Big Boost for Clean Waters Off Long Island
Monday, October 19, 2020
COLD SPRING HARBOR, N.Y. -- Long Island has taken major steps to reduce nitrogen pollution that seeps into groundwater and is discharged into surrounding waters.
New technology at the Bay Park Wastewater Treatment Plant in Nassau County will reduce nitrogen going into the Western Bays by 5,000 pounds a day.
And Suffolk County has passed legislation that will cut nitrogen pollution from new septic systems and cesspools by 20,000 pounds a year.
Carl LoBue, director of the New York Ocean Program for The Nature Conservancy, said nitrogen endangers public health and marine life by promoting the uncontrolled growth of algal blooms.
"They come in the form of macroalgae and phytoplanktons, like red tides and brown tides and cyanobacteria blooms, that kill fish and wildlife, poison shellfish," LoBue explained.
He added nitrogen pollution from old-style septic systems also seeps into Long Island's sole-source drinking water aquifer.
LoBue added by the end of the year, improvements in wastewater treatment at the Bay Park Plant will cut nitrogen pollution in the discharge water by 50%, and that's just the first step.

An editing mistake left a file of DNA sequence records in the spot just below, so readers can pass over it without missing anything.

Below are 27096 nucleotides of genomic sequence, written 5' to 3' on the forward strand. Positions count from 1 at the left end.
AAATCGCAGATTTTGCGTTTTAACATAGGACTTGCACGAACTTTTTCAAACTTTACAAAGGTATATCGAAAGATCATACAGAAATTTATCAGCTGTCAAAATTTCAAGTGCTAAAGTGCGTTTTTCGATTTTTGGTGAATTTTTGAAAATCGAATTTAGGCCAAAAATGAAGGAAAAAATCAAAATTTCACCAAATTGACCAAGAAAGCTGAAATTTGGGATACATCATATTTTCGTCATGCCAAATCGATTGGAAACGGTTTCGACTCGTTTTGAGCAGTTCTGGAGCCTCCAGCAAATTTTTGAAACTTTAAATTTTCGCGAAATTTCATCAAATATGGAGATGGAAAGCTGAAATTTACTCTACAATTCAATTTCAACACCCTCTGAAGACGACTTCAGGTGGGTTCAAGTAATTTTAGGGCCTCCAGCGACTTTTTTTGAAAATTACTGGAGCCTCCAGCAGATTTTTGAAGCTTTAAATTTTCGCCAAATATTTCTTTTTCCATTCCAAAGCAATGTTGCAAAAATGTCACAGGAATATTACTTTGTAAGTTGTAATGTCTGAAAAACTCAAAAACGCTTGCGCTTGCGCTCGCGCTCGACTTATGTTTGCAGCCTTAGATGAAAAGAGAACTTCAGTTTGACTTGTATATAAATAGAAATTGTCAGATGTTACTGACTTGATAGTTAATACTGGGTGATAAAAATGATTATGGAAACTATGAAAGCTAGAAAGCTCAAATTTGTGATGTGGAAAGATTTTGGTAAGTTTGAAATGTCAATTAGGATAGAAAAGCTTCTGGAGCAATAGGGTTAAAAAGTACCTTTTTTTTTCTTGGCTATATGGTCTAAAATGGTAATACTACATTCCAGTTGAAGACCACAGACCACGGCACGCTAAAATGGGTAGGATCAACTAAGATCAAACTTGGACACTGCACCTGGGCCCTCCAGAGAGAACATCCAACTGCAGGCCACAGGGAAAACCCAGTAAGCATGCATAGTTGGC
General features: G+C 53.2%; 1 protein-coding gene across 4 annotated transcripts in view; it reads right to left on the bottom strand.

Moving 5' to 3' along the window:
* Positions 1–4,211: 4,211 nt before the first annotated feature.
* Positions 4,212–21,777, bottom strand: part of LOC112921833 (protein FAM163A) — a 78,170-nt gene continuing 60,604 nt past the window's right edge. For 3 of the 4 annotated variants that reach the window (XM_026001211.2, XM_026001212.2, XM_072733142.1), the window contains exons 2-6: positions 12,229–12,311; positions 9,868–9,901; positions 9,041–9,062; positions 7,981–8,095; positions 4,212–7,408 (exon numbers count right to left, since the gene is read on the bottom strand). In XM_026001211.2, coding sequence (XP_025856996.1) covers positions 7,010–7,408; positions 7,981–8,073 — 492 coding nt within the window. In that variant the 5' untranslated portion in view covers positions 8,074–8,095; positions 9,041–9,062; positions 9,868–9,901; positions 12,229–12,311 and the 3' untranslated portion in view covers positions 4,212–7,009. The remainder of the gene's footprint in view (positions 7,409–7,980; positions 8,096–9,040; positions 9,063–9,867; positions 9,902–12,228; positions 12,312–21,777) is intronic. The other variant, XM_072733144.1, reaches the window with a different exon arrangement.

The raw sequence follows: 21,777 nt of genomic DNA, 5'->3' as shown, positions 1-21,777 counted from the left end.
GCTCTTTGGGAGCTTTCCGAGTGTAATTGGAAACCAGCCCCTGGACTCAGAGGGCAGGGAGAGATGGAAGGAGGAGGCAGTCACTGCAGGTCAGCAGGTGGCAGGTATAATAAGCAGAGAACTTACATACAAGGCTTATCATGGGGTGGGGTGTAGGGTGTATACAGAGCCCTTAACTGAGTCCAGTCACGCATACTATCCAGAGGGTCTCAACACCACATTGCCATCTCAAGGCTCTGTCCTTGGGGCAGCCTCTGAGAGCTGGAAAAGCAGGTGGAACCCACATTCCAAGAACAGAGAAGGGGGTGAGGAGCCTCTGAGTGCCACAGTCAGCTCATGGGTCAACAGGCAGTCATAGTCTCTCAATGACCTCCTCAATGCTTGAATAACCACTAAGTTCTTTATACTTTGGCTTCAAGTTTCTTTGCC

"Ultimately the outfall from that plant, hopefully in about two years, will be moved," LoBue predicted. "Which will remove all of the nitrogen, and because of the advancements in treatment, it's going to be one of the cleanest ocean outfalls from sewage treatment."
He called the reductions important milestones in the ongoing efforts to cut nitrogen pollution island-wide.
The new Suffolk County law requires all new buildings and substantial renovations to use clean-water septic systems that remove up to 90% of nitrogen.
LoBue pointed out that will increase demand for those systems, which have other benefits as well.
"They're creating jobs," LoBue stressed. "And doing that requires some public investment, but those jobs aren't exported. They're jobs that are done by people who live and work right here in New York."
The law also creates a single system for the county, which he said will save builders time and money.
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